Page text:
Three Looks at Contextual Design

“Contextual design” is a term thrown around in our industry, often without deep inquiry. It is something we always strive for and work hard to achieve, but it’s also often questioned by outside observers.

In some cases, success might be a compromise on the idea of context. For instance, a dense downtown urban center’s context is based on its density and variety, rather than one particular design language or height. Such a definition opens up options to a design team to craft a building that makes a statement but fits in the complex and interesting urban fabric.

In less dense neighborhoods, context is tied much more closely to building height, massing, or materials used. Contextual designs will more likely reflect, hopefully without imitation, the building’s immediate neighbors.

We believe strongly in approaching a project without a preconceived notion of style. At the same time, our experience with a developer client, neighborhood groups, City Aldermen, and other officials in a particular area set us up with a good understanding of personal preferences and what has worked well in the past. The relative proportion of those three ingredients – Client Vision, Stakeholder Preferences, and our Design Expertise – dictates the final form of the project.

What follows is a brief look at three key projects that will all be completing construction in the coming months: Spoke, a dynamic mixed-use site on the near west side; 3Eleven, a sleek high-rise on a downtown infill site; and The Emerson, a bustling, two-block-spanning, transit-oriented mixed-use project in Oak Park.


After the area leadership and stakeholders rejected earlier design proposals, the developer brought in FitzGerald to offer a design that was “more contextual.”

Knowing that the project is situated immediately adjacent to an historic church–also a major stakeholder in the development–we picked up cues from that building by relating to the height of the church’s piers, the spacing found on the facade, and brick material choices.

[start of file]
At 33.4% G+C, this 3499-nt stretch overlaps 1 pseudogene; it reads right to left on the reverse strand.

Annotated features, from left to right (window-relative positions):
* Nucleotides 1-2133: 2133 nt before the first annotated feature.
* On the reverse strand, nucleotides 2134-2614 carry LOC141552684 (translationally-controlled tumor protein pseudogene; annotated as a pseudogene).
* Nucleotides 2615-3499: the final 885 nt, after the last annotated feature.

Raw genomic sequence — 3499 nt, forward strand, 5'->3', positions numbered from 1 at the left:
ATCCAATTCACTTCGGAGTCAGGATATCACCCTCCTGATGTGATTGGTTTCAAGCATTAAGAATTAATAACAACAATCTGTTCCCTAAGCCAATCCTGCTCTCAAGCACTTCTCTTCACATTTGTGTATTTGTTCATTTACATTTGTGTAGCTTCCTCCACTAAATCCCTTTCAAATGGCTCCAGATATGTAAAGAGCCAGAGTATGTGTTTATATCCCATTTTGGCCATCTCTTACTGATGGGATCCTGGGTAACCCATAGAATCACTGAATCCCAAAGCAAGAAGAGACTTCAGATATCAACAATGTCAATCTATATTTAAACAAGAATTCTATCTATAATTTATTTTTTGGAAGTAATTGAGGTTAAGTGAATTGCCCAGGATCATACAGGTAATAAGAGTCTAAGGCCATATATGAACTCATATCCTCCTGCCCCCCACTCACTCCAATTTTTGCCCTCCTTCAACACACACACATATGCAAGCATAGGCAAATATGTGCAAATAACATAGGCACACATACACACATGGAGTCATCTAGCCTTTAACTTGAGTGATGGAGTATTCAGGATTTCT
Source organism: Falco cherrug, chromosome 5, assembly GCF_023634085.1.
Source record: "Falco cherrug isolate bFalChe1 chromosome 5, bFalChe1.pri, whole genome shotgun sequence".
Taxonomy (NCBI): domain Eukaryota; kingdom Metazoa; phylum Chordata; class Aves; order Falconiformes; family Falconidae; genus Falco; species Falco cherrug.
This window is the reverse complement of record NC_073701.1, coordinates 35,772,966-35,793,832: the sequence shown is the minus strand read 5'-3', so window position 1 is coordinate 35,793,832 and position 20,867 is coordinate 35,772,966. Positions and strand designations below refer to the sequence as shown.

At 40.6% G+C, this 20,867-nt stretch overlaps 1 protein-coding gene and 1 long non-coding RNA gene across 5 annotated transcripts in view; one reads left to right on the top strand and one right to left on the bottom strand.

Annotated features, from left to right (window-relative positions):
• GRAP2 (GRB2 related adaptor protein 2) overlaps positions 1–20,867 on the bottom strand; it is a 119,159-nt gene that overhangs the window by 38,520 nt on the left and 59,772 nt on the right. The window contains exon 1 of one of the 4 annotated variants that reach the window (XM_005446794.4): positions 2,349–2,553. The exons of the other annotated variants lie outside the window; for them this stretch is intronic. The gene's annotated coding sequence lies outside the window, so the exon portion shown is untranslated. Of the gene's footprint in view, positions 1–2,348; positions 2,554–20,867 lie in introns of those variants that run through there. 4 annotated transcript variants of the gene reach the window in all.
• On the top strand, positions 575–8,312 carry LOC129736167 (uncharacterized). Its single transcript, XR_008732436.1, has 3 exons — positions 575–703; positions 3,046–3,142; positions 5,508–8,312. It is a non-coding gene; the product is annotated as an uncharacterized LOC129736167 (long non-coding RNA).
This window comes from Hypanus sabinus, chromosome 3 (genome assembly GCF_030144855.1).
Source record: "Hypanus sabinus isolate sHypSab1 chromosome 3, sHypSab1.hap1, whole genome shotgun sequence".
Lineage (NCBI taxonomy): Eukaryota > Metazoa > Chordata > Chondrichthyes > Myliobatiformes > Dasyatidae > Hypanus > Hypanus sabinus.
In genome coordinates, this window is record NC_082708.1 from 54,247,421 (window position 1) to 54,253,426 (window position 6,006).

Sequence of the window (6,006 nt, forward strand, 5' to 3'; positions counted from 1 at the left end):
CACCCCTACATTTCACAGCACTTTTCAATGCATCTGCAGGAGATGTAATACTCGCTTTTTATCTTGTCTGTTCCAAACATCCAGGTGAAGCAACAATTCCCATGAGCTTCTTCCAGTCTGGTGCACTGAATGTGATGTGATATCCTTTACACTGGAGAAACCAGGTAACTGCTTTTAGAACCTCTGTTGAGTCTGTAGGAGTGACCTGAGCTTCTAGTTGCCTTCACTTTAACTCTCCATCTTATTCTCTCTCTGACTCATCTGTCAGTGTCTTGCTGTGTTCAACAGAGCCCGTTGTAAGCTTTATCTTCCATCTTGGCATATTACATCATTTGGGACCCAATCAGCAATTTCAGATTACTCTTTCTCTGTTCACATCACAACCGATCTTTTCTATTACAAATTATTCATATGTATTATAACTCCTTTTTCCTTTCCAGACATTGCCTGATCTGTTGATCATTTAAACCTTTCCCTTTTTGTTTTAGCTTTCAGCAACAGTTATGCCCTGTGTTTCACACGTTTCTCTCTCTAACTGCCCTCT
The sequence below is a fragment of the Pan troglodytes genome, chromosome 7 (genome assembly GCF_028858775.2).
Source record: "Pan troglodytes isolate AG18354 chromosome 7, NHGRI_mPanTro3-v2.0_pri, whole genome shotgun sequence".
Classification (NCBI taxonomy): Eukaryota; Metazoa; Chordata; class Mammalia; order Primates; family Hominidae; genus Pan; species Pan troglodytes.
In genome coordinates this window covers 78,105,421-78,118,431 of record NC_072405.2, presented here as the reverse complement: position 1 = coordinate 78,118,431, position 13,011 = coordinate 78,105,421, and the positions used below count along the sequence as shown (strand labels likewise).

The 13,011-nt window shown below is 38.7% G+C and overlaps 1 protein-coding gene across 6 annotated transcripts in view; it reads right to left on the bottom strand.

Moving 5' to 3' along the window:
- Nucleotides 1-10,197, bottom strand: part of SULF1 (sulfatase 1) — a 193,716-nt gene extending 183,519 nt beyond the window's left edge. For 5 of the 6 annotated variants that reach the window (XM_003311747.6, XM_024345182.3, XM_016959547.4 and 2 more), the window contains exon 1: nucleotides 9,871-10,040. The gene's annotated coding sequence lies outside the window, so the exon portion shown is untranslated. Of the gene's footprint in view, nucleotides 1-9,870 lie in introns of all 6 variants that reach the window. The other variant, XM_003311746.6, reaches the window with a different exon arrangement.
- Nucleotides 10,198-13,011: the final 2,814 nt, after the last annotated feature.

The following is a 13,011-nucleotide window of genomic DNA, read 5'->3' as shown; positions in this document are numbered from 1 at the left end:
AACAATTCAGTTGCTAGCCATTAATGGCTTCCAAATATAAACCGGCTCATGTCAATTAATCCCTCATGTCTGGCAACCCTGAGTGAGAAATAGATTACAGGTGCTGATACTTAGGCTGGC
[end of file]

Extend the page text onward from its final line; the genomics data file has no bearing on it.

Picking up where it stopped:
The building’s height fits with the neighborhood’s downtown context and set our client up with enough building asset to make the project financially viable.


Although the neighborhood around Spoke (1001 West Chicago Avenue) consists mostly of low-rise buildings, we explored several options for the community including a single full-block mid-rise and two high-rise buildings with a park between them. There is often a negative knee-jerk reaction to building height but the benefits, in this case, were clear.

As the surrounding neighborhoods continue to develop and become interconnected, this site will play an integral role as community resource and asset long into the future, and density will be required to sustain the retail component of the development. The contextuality of this project didn’t come from vertical alignments with adjacent buildings but instead can be found within horizontal relationships: buildings that aligned with the street and didn’t set back. Also, through the use of various colors of brick, the building ties itself to the brick buildings found in the neighborhood.

The Emerson

The Emerson’s site in Oak Park is bisected by a public street, which mandated a plan for two buildings rather than one. Lake Street, the north edge of the property, has relatively low-scale buildings so we felt from the very beginning that our response should be respectful of the street. With that in mind, we designed a five-story building with materials that are more traditional and reflective of the site’s context.

The opposite end of the site abuts a busy commuter rail line which indicated to us that a much taller building, in a more modern language, could be developed. The different aesthetics have the added benefit of offering two distinctive products that can offer end users with different tastes to find something that fits their needs.
Each of our buildings is the sum total of challenges, inspirations, needs, and opportunities that were particular to that client, site, neighborhood, and a whole host of other influences. Seeing these places take shape and become real is a true pleasure of our profession. Knowing that the undertaking did well for our client, and continues to satisfy and benefit the community it serves, is why we do what we do.

I welcome the chance to speak with you about any upcoming projects you’re pursuing or opportunities you might be searching for. Reach me at and let me know how we can help you reach your goals.

Steven D. McFadden, NCARB